The patronizing manner in which electoral observers intentionally or inadvertently have been bungling along on elections in Africa needs to be looked at squarely. Who and/or which organizations from Africa went to certify the election of President Trump in the United States of America? And if intervention by way of external electoral observation is not helping ordinary Africans in the respective countries in freely choosing their own leaders as expressed through the results of the elections and also saving lives in Africa, why continue to have them?
Thanks to the boldness of the Kenyan Supreme Court for exposing the massive irregularities and illegalities lest another story will be told as an opposition leader who has just refused to concede defeat and it is all sour grapes. And in all this a leadership will be imposed on the Kenyan people knowingly or unknowingly by international observers. This would likely have been resisted with more deaths resulting from it.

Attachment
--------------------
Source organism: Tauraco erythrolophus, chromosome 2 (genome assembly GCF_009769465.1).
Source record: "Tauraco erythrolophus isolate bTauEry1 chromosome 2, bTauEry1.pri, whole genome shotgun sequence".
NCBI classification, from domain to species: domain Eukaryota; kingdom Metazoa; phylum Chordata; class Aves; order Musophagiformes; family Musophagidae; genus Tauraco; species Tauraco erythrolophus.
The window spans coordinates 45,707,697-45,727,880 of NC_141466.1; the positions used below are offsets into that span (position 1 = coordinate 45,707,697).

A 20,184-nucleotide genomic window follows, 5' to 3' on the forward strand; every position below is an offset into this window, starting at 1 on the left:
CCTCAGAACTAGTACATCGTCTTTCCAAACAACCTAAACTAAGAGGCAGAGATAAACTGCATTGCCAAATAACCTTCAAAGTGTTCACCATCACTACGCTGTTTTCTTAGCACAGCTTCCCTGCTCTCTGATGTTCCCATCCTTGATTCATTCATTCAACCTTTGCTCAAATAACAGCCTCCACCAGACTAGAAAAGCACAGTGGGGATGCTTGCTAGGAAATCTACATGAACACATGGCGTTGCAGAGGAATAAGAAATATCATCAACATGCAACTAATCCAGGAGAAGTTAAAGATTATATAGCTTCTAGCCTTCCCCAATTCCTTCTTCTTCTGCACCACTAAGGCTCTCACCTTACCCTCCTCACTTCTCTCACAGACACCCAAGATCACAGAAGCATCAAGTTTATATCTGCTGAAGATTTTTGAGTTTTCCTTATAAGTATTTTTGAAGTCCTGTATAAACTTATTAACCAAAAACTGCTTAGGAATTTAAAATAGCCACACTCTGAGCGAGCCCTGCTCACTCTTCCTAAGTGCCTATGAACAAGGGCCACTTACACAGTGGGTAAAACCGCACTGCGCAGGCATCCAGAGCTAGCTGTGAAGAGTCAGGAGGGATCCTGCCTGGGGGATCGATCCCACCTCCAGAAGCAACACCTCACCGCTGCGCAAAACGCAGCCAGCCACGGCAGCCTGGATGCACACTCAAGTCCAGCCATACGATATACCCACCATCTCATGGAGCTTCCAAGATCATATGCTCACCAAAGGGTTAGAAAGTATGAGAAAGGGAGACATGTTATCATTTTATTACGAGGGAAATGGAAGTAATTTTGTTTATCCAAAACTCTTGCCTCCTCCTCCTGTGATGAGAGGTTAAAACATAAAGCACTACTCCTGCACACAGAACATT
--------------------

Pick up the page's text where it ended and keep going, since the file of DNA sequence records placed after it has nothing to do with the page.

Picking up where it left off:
Kenya presents several lessons for international election observation. Key among which is that there is need for a careful introspection by all international observers and how they pronounce on election outcomes. There is need for more caution and use of measured language and statement of concern of the opposition that it feels needs to be investigated and until the ruling party/government allows transparent access that international observers observe, there should be no determination. It means ones findings cannot be conclusive when all the needed evidence from all parties are not available to make a conclusion of the election outcome.